We really favored 4 locations in Argentina–Ushuaia, Salta, The Peninsula Valdez, and Iguazu Falls.
Ushuaia is a city in a uniquely spectacular location, a place where it can snow in the summer. It is surprisingly sophisticated with great restaurants and more attractions than are usual for such a remote place. It has a definite end of the world feel. There in the Southern Hemisphere in early summer, Ruth & I celebrated Christmas with freshly-picked strawberries and talked to people who were either going to or returning from Antarctica. On a large bay named Ushuaia, this remote outpost once had a prison that was home to Argentina’s most notorious criminals for a couple of generations until 1947. An attraction we loved was a national park named Do Iguacu.
Salta is a city of about half a million people in the foothills of the Andes Mountains near Bolivia. We went there mainly so that I could write an article about the Tren a las Nubes, the Train to the Clouds, for a railroad magazine, but we fell in love with this considered-safe city and its culture. It is said to be the best preserved colonial city in Argentina. The train left from Salta when we took it, which presented some problems. It now leaves from the nearby town of San Antonio and passengers take a provided bus from Salta to the train for an awesome 15 hour ride involving tunnels, bridges, switchbacks, and a parched landscape with oxygen provided at the end of each car for those who need it.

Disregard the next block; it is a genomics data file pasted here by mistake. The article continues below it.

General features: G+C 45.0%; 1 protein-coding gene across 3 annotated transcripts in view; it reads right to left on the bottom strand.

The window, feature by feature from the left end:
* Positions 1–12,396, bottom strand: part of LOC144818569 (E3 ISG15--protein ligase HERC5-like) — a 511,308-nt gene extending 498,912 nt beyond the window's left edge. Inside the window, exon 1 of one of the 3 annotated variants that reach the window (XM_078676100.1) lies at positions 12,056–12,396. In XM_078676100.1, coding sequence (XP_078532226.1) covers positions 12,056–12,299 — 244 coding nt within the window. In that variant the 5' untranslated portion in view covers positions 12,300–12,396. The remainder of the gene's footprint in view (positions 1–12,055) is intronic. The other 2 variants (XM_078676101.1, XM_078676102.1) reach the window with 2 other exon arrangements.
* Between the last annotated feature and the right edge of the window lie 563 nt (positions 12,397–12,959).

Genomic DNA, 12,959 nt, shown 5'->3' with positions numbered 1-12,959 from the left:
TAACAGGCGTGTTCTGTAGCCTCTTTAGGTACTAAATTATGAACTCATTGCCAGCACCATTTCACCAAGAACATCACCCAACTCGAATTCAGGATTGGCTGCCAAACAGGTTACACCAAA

The Peninsula Valdez is south of Buenos Aires in Patagonia, too far away to drive there. It’s unspoiled but barren, a UNESCO World Heritage Site with sea lions, seals, guanacos, Magellanic penguin colonies, and much more. I felt especially isolated on the actual Peninsula where there are far more animals than people, and visitors feel away from everything. Many go there between June and December to see southern right whales cavorting, and also travel, like we did, to the Welsh town of Gaiman on the mainland for tea and pastries.
Iguazu Falls where 3 countries–Argentina, Paraguay and Brazil–meet, is a world-class, inspiring, unforgettable destination with lots of rather menacing, raccoon-like coatis begging for food in the forest and other unusual animals. Expect to get drenched.